Microsoft Surface Pro vs. iPad
Microsoft’s interest in tablets goes all the way back to 2002. The original Microsoft Tablet PCs ran Windows XP, were thick and heavy, and used styluses. They didn’t sell. But now that the iPad has made the tablet a cultural centerpiece, Microsoft has a new one. It runs Windows 8, is thick and heavy, and uses a stylus. Is Surface the future of computing, or just a retread of a past failure? Read on, as we compare the specs – and other features – of the Microsoft Surface Pro and 4th-generation iPad.
Surface Pro is longer and narrower than the iPad, but the biggest difference is its thickness. It’s a beefy tablet, with a depth 4.1 mm greater than the iPad.
Microsoft’s Surface Pro is also much heavier than the iPad: by a whopping 254 g.
The iPad has higher resolution and pixel density. But Surface’s ClearType (subpixel rendering) tech can make its display look sharper than its above-average resolution would suggest.
This is the first category that Surface clearly wins – at least in terms of raw performance. Its Intel Core i5 is the same processor found in the entry-level MacBook Air.
The iPad’s A6X, though, delivers all the performance iOS requires, while taking much less of a hit on battery life.
Surface Pro’s RAM is also laptop-like, with 4 GB next to the iPad’s 1 GB.
Why does Surface's storage have asterisks? Its usable free space falls well short of the advertised 64 GB and 128 GB: 29 GB and 89 GB, respectively.
Every mobile device offers less available storage than what’s advertised (including the iPad). But Windows 8 and Surface's recovery partition take up much more space. Surface's free space is closer to the numbers in the MacBook Air (and Ultrabooks) than other tablets.
Microsoft went Wi-Fi-only with Surface. If you want mobile data, you’ll need to tether your phone or plug in a USB hotspot.
The iPad is available in both Wi-Fi-only and (more expensive) 3G/LTE models.
Don’t be fooled by the similar capacities. Surface Pro’s Intel chip and desktop operating system will drain its battery in around four hours. The iPad, with similar use, could last closer to ten hours.
If cameras are a priority, the iPad is a much better choice. Microsoft describes both of Surface’s shooters as “720p,” which probably means about 1-megapixel.
Surface Pro’s specs are Ultrabook-like, and that includes its price. If you add its keyboard (not included), you’ll be plunking down at least US$1,020.
By comparison, you can buy the 32 GB iPad (which has about the same usable storage as the 64 GB Surface Pro) along with a Bluetooth keyboard for $670.
Like the early Windows tablets – and unlike last year’s Surface RT – Surface Pro runs full-fledged Windows. Any Windows app that you can install on your desktop is fair game for Surface Pro. They aren’t all touch-friendly, but the included stylus (and an optional mouse) can help.
While Surface Pro brings the desktop PC into mobile, the iPad brings its iPhone roots into the world of personal computing. Apple’s App Store doesn’t have Windows’ advanced, productivity-focused apps (like, say, CS6). But it does have an app library that's 100 percent touch-friendly. You can also use the iPad’s apps all day without worrying too much about battery life.
This is an uneven comparison, as Surface Pro and iPad are very different devices. Apple’s tablet fits into the company’s “post-PC” narrative, while Microsoft’s is a manifestation of its “PC-plus” mantra.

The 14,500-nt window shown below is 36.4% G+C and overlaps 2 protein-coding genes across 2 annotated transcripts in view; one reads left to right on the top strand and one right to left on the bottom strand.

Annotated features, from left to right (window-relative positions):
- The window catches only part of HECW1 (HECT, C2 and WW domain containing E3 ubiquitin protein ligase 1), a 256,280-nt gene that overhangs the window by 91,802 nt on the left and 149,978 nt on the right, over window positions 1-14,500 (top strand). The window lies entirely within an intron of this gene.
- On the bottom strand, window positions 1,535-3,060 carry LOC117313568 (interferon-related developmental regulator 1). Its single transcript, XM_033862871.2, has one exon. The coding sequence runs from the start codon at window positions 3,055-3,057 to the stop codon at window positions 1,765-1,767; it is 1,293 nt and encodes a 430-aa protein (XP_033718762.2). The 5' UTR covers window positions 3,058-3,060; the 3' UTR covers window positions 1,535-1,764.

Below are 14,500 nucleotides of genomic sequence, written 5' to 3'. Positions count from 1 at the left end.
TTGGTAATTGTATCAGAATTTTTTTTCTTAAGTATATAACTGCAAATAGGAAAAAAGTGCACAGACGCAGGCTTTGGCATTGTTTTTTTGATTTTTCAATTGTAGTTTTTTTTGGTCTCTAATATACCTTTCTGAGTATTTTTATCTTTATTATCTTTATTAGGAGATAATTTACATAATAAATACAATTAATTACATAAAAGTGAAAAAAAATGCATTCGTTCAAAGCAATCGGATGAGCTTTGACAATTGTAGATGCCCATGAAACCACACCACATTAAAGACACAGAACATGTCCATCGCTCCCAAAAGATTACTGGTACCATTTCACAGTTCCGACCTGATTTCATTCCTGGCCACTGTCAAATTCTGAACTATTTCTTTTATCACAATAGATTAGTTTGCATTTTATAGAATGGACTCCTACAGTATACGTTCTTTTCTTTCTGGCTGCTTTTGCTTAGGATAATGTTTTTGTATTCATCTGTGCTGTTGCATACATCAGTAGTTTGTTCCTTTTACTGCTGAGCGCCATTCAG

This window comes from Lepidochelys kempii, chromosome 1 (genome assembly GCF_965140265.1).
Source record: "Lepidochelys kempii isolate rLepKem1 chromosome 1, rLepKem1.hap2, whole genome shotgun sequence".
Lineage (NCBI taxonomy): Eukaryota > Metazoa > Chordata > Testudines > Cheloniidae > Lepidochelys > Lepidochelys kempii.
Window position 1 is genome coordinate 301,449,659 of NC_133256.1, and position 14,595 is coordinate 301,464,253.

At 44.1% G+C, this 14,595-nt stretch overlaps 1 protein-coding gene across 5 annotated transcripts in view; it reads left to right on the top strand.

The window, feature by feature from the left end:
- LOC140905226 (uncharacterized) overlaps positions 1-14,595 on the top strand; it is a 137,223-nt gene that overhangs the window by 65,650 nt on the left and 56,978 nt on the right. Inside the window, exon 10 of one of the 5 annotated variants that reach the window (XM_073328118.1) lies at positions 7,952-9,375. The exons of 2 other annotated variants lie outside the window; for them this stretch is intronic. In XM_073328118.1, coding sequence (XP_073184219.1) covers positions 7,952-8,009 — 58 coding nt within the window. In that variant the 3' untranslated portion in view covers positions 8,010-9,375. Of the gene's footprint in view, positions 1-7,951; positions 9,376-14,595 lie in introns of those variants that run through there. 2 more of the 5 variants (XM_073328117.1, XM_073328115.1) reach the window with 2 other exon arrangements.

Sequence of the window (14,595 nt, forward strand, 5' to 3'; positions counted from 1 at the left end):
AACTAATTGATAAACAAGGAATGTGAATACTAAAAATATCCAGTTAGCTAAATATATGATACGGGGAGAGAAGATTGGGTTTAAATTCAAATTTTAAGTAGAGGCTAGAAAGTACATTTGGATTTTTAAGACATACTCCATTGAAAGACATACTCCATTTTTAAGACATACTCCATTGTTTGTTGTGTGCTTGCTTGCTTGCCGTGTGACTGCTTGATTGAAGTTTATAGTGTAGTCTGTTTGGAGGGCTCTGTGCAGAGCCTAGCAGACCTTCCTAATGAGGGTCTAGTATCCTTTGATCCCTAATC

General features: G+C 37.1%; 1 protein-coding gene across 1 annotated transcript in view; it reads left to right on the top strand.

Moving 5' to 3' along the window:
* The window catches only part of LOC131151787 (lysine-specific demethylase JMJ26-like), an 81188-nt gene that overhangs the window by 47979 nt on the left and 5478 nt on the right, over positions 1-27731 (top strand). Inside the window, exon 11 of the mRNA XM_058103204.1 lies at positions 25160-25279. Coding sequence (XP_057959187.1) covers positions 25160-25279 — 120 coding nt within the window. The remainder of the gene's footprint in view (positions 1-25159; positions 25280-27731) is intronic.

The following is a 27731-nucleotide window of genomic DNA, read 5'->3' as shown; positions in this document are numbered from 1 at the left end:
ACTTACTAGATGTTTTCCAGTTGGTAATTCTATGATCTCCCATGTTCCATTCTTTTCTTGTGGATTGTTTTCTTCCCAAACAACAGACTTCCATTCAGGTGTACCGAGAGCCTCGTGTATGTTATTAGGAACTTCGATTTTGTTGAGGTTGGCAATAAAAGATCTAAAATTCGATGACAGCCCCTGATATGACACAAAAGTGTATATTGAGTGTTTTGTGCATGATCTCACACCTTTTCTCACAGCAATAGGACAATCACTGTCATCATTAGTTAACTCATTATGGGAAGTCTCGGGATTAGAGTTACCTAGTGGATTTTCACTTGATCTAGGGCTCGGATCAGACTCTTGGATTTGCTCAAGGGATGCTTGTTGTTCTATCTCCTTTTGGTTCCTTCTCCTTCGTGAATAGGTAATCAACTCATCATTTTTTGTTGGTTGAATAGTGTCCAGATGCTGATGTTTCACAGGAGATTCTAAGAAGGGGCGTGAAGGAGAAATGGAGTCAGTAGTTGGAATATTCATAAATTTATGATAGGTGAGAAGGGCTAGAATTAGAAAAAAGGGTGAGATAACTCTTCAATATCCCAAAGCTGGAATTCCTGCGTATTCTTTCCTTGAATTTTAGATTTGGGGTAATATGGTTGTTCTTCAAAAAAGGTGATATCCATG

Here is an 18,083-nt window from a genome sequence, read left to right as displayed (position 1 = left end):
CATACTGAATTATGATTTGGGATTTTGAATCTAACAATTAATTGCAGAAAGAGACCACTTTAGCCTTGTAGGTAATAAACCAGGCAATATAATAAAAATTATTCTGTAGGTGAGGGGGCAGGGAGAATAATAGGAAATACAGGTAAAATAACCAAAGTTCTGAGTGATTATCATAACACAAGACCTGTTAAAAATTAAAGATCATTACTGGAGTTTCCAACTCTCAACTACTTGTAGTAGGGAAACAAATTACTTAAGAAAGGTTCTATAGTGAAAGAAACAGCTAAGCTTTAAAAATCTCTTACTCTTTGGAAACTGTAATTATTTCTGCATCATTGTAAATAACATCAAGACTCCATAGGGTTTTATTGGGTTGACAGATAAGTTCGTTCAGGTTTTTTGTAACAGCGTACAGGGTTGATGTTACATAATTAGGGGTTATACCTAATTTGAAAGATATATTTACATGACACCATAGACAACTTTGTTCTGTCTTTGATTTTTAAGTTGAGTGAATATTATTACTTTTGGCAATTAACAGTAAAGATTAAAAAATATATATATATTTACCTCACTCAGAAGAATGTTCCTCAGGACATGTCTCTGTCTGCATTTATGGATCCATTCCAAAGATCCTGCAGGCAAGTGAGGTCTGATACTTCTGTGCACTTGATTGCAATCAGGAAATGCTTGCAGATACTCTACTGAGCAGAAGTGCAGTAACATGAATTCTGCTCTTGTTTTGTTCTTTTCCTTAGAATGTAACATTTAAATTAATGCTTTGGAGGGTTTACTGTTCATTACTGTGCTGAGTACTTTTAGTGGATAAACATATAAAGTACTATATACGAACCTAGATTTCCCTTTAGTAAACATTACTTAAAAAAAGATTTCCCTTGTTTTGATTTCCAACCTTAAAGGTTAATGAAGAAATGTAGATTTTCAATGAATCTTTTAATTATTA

If you love Windows and want a mobile device to behave much like your PC does, then Surface is the device you’ve been waiting for. If you want a tablet primarily for reading, watching movies, and playing games, then you’re probably better off with the iPad. Its lighter body, longer battery life, and touch-friendly App Store jive more with casual use.
The present belongs to the iPad, but Microsoft is taking a stab at the future. The question is whether the company can gain enough traction to be a serious player five years from now. With Samsung, Amazon, and a host of other competitors in the tablet market, Microsoft isn't guaranteed the same success it enjoys in the desktop space.
For perhaps a more appropriate battle, check out our Surface Pro vs. MacBook Air comparison.
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You also compare the price of the most expensive Surface pro configuration with the least expensive iPad configuration.
Comparing ANY iPad to a non-RT Windows8 tablet is like trying to compare a bicycle (even a tricked out dual-suspension mountain bike) to a Motorcycle. You may have the more efficient means of transportation with an iPad, but the thing isn't highway legal ANYWHERE.
Ipad = good for consumption and surface pro = good for everything in same form factor
Why not talk about the expansion slots available with surface over IPad that adds to the weight , what about the premium finish that surface has over Apple's polished aluminum !!
Why not talk about windows Pro 8 and office productivity ?
At least, I can sync my windows phone directly with my Ipad. . The only way to sync your IPhone with an IPad is over ITunes , requiring you to buy a third computer .
Compare it to the Mac Air if you want something comparable :-( I expected more from Gizmag.
Actually, it goes back a good way further than that.
I have an IBM Thinkpad 730T from around 1994 running Windows for Pen Computing V1.0, still working after a fashion.
The screen has pivots at either side and flips over similarly to the new Dell, and works via a stylus and a hidden Wacom tablet under the LCD screen. It has a 486SX/33 CPU and a humongous 4 megs of RAM.
The Notepad application has fairly effective handwriting recognition and works fairly well after a bit of training, my daughter used it effectively for some years for her school work.
It is brilliant for playing Solitaire!